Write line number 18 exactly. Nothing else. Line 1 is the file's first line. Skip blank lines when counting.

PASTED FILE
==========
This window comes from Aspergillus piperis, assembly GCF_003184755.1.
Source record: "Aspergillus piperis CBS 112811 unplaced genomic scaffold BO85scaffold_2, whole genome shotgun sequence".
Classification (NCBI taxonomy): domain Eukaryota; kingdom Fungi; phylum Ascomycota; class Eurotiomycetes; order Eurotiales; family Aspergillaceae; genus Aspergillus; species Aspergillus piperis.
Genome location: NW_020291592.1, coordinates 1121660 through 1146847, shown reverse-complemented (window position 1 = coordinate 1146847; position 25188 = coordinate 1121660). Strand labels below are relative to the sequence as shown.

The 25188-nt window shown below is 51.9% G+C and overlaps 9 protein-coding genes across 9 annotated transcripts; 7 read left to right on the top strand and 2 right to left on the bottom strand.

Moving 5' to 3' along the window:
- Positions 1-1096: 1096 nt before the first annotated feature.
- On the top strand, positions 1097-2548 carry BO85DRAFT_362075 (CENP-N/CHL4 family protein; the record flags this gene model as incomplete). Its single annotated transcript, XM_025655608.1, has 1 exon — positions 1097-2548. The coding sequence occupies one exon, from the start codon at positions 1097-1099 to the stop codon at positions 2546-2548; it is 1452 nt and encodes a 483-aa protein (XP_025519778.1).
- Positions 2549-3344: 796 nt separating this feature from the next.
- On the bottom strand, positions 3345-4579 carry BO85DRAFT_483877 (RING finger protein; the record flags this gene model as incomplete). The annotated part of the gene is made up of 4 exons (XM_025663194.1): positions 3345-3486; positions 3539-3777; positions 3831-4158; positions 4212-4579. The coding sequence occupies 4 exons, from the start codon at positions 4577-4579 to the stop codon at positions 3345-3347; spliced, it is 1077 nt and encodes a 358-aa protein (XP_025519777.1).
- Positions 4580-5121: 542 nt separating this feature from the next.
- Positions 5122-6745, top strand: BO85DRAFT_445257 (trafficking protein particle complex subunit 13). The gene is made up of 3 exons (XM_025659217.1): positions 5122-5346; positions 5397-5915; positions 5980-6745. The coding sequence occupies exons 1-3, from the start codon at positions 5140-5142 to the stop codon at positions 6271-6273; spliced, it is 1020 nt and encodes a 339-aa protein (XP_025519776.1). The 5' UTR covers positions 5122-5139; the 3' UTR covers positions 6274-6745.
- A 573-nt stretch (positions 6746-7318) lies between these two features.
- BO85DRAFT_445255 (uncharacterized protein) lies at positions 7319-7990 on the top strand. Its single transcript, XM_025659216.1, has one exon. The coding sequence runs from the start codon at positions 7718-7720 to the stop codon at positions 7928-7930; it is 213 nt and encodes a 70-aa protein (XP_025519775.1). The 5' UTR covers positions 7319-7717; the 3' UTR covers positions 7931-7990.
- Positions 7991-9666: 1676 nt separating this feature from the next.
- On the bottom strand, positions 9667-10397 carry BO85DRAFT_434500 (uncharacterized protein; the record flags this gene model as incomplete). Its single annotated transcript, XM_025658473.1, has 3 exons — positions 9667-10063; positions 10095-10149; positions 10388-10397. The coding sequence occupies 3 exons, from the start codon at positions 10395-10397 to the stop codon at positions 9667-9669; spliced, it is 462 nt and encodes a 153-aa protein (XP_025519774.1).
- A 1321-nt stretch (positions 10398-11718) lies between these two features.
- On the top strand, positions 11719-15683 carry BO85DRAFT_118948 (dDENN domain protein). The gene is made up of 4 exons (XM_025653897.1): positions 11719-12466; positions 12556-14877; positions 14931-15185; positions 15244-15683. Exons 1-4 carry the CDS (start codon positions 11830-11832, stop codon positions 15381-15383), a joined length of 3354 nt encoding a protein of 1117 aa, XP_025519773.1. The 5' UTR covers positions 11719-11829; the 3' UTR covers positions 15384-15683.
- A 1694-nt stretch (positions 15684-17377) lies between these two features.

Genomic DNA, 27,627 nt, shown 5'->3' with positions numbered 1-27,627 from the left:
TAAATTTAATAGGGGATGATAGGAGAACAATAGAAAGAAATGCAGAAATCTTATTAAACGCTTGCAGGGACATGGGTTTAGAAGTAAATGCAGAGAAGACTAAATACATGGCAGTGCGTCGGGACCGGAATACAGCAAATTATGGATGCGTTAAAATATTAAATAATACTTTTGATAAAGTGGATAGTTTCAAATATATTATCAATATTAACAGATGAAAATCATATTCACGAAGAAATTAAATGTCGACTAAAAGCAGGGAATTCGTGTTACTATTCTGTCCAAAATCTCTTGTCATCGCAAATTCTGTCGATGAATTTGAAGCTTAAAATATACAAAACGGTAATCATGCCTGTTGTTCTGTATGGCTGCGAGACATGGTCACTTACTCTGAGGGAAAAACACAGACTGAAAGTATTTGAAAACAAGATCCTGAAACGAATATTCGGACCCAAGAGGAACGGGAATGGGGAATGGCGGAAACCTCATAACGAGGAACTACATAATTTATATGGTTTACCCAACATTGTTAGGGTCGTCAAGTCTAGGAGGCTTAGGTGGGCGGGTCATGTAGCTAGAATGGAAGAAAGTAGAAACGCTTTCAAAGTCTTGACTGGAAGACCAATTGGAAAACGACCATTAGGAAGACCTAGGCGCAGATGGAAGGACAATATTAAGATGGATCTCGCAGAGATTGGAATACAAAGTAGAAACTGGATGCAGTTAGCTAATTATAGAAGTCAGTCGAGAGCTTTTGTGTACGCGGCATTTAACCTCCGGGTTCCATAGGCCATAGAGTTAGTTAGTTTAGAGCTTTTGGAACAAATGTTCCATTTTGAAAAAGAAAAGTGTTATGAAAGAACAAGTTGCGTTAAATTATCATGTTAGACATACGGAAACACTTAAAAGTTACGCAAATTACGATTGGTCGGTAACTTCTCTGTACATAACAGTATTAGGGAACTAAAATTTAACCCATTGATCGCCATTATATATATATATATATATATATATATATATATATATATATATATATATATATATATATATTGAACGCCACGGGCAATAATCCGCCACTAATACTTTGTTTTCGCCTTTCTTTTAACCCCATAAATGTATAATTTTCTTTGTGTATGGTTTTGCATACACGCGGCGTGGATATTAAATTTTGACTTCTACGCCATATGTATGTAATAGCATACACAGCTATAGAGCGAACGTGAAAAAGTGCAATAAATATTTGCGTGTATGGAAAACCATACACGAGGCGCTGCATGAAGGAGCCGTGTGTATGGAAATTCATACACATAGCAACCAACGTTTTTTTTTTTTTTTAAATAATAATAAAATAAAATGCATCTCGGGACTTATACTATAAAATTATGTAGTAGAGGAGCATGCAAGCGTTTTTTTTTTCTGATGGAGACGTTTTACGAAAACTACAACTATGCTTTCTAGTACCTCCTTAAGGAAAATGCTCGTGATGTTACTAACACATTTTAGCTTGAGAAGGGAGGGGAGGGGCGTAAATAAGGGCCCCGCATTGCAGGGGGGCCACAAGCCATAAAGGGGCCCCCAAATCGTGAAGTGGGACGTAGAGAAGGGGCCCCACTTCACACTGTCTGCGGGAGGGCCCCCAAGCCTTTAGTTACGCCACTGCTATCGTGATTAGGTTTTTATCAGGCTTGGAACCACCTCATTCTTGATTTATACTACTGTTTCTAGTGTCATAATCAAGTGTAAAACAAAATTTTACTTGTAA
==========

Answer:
- On the top strand, positions 11719-15683 carry BO85DRAFT_118948 (dDENN domain protein). The gene is made up of 4 exons (XM_025653897.1): positions 11719-12466; positions 12556-14877; positions 14931-15185; positions 15244-15683. Exons 1-4 carry the CDS (start codon positions 11830-11832, stop codon positions 15381-15383), a joined length of 3354 nt encoding a protein of 1117 aa, XP_025519773.1. The 5' UTR covers positions 11719-11829; the 3' UTR covers positions 15384-15683.